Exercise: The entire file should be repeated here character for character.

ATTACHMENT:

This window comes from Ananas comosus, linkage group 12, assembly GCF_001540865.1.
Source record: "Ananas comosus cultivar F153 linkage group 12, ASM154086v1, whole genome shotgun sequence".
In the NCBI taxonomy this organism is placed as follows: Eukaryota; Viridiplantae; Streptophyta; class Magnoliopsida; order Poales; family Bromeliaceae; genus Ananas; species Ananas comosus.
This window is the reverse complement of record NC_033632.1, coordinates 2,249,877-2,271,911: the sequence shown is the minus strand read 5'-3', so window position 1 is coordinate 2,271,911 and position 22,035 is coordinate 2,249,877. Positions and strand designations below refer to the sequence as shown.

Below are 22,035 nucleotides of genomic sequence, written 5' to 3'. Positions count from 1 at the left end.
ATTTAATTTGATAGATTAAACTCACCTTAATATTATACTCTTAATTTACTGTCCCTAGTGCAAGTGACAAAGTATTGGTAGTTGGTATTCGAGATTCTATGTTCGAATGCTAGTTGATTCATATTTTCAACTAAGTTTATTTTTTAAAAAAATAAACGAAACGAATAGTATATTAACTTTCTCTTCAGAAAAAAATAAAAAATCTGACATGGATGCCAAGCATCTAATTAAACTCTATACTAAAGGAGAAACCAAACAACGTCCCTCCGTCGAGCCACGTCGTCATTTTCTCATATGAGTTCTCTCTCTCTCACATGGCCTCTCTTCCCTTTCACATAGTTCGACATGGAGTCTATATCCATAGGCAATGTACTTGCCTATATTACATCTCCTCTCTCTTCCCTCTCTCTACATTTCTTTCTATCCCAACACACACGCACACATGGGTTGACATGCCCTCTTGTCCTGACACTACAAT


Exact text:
This window comes from Ananas comosus, linkage group 12, assembly GCF_001540865.1.
Source record: "Ananas comosus cultivar F153 linkage group 12, ASM154086v1, whole genome shotgun sequence".
In the NCBI taxonomy this organism is placed as follows: Eukaryota; Viridiplantae; Streptophyta; class Magnoliopsida; order Poales; family Bromeliaceae; genus Ananas; species Ananas comosus.
This window is the reverse complement of record NC_033632.1, coordinates 2,249,877-2,271,911: the sequence shown is the minus strand read 5'-3', so window position 1 is coordinate 2,271,911 and position 22,035 is coordinate 2,249,877. Positions and strand designations below refer to the sequence as shown.

Below are 22,035 nucleotides of genomic sequence, written 5' to 3'. Positions count from 1 at the left end.
ATTTAATTTGATAGATTAAACTCACCTTAATATTATACTCTTAATTTACTGTCCCTAGTGCAAGTGACAAAGTATTGGTAGTTGGTATTCGAGATTCTATGTTCGAATGCTAGTTGATTCATATTTTCAACTAAGTTTATTTTTTAAAAAAATAAACGAAACGAATAGTATATTAACTTTCTCTTCAGAAAAAAATAAAAAATCTGACATGGATGCCAAGCATCTAATTAAACTCTATACTAAAGGAGAAACCAAACAACGTCCCTCCGTCGAGCCACGTCGTCATTTTCTCATATGAGTTCTCTCTCTCTCACATGGCCTCTCTTCCCTTTCACATAGTTCGACATGGAGTCTATATCCATAGGCAATGTACTTGCCTATATTACATCTCCTCTCTCTTCCCTCTCTCTACATTTCTTTCTATCCCAACACACACGCACACATGGGTTGACATGCCCTCTTGTCCTGACACTACAAT